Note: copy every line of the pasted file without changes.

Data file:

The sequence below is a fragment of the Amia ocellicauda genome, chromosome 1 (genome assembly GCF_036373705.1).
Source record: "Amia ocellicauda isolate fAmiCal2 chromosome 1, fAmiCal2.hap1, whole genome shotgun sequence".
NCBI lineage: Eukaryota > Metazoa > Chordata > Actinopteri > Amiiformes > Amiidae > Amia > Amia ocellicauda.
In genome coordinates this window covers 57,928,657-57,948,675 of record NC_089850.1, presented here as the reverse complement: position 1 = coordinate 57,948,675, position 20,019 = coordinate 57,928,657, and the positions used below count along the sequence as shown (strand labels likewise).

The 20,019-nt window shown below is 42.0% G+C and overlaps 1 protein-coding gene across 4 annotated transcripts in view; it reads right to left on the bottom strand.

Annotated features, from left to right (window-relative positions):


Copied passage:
The sequence below is a fragment of the Amia ocellicauda genome, chromosome 1 (genome assembly GCF_036373705.1).
Source record: "Amia ocellicauda isolate fAmiCal2 chromosome 1, fAmiCal2.hap1, whole genome shotgun sequence".
NCBI lineage: Eukaryota > Metazoa > Chordata > Actinopteri > Amiiformes > Amiidae > Amia > Amia ocellicauda.
In genome coordinates this window covers 57,928,657-57,948,675 of record NC_089850.1, presented here as the reverse complement: position 1 = coordinate 57,948,675, position 20,019 = coordinate 57,928,657, and the positions used below count along the sequence as shown (strand labels likewise).

The 20,019-nt window shown below is 42.0% G+C and overlaps 1 protein-coding gene across 4 annotated transcripts in view; it reads right to left on the bottom strand.

Annotated features, from left to right (window-relative positions):